In the last few years, scammers have gotten smarter at using text messages to lure victims into phishing scheme traps. Their goal is to use these phone text scams, also referred to as SMS scams, to get your bank account or credit card details and other private information.
How do you avoid a phone text scam? After all, the text messages look real. The thing to remember is that there is no real difference between a phone text scam and an e-mail scam.
How Do Phone Text Scams Work?
There are two ways this kind of phone text phishing scam works. It will target either GREED or FEAR. Scammers know that these triggers provoke primal responses that can erode critical thinking in even the most intelligent and rational person. They will tailor the text message to activate your anxiety or your desire for an improved situation. And your response is almost automatic. All they need you to do is get you scared or curious enough to just click on the link they provide so you can “learn more” – and SNAP!
Examples of using FEAR in a scam
“We will disable your account” “Your bank account has been frozen”
“You have made a payment of $2353” “Your computer has a virus”
“You have been hacked, click this link to protect your system”
“We have installed malware and will delete your hard drive if you do not reply in the next 2 hours ”Unknown scammer
Examples of using GREED in a scam
“Your package was undeliverable, please click link to confirm your details”
“You have won a ….. and just need to pay for shipping and handling ”
“You have two Bitcoins ready for conversion to AU dollars and deposit into your bank account ”
“You have qualified for a substantial reduction in your mortgage rate with no application fees”Unknown scammer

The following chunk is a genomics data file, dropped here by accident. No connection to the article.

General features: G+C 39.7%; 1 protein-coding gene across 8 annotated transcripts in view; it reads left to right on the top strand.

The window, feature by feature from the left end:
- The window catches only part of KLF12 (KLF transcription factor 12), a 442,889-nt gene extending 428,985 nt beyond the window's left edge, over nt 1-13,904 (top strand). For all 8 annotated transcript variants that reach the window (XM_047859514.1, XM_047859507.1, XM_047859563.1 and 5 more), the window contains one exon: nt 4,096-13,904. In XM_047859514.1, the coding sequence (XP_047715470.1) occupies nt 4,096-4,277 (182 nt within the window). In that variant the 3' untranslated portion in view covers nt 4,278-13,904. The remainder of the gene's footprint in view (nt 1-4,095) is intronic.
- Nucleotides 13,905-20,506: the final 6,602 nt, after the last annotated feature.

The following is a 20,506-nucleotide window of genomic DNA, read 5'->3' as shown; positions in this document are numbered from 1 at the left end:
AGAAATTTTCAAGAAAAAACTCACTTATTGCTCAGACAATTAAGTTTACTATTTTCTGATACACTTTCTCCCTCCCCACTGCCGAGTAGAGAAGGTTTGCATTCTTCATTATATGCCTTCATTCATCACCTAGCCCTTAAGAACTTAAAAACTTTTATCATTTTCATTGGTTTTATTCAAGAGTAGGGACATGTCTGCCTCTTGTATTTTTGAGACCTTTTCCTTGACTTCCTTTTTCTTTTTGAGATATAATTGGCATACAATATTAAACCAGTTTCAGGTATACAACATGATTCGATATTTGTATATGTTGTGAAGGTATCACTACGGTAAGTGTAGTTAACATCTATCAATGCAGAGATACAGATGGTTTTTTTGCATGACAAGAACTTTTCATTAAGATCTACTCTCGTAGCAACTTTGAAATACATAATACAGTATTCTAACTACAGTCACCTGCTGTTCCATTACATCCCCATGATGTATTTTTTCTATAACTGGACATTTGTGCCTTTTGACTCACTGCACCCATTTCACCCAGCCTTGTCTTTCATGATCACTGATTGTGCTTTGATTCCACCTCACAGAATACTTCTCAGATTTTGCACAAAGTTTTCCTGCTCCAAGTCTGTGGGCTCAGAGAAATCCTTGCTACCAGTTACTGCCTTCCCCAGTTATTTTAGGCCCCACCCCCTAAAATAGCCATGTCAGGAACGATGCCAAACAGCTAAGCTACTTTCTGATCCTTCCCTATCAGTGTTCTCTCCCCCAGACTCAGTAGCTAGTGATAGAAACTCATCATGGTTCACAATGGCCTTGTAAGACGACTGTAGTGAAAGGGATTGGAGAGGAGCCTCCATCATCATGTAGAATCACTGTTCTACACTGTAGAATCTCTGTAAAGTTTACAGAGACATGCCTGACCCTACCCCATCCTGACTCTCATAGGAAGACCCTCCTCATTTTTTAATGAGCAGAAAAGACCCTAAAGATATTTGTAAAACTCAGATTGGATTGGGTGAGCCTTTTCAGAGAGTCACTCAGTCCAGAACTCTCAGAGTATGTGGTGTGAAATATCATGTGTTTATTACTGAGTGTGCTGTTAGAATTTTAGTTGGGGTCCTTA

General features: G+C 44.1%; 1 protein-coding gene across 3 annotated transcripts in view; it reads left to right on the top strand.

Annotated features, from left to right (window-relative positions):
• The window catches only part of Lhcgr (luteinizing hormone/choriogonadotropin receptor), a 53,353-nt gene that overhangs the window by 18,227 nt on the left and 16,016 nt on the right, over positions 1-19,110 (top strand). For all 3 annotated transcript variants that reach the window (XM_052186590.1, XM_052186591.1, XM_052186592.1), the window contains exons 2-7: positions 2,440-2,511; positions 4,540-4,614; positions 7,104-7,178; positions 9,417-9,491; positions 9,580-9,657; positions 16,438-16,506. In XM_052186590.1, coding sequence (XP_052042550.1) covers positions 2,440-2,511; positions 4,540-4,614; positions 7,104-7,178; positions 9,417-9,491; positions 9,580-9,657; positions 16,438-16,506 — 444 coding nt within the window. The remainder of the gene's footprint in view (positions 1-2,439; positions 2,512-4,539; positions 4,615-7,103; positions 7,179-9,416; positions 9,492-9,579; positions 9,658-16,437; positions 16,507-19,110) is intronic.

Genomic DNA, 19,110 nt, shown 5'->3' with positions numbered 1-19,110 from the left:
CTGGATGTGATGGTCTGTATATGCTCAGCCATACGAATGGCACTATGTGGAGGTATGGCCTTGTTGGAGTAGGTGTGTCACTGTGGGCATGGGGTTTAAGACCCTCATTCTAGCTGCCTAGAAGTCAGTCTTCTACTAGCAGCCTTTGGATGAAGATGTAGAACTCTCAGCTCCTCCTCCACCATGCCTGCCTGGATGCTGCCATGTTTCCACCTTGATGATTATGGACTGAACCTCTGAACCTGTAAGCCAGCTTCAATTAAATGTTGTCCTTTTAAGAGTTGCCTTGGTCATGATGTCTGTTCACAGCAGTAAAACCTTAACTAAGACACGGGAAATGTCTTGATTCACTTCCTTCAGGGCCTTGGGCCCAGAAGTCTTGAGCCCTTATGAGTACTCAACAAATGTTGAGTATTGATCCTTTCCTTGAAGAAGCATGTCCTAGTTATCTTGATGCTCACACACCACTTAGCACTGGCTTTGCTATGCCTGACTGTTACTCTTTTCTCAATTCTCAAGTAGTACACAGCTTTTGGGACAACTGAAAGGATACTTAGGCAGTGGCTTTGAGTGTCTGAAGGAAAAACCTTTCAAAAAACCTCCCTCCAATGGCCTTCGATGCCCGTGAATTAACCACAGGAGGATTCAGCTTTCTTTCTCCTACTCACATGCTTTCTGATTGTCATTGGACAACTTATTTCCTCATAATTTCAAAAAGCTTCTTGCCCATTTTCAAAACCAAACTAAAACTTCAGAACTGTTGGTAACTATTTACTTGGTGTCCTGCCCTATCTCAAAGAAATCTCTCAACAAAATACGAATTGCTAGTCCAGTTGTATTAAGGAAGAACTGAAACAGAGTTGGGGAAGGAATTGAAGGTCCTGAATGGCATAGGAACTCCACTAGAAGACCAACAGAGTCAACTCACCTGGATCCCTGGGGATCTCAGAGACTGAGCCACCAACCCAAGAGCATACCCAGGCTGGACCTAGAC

Once you take the bait …
The phone text scam will give you a link that looks something like this:
When you click on it you are sent to a very convincing sign in page that looks like this:
The webpage looks real. All the logos are in the right place. There is no misuse of the English language (a common sign of a scam). The moment you sign in they have everything they need to take your money or sell that information to someone else. (People like to use the same password for everything – but that’s a different conversation )
How do you protect yourself from these scams?
You are not going to stop phone text scams from showing up in your messages. Adding yourself to a do not call list will be like asking a bank robber to not jaywalk when running away from the police. The best way that you can protect yourself from a scams is to slow down, think and pay attention.
FIRST: Are you using the bank right now?
If you are not using the bank at that exact moment, or within the last 10 minutes, it is a scam.
Banks will not send you text messages at random. If you are logging onto your computer for banking and you receive a text message there is a good chance it is really the bank. However if it’s been at least ten minutes since you have done any phone banking it will most likely be a scam.
Block the number. Delete the message.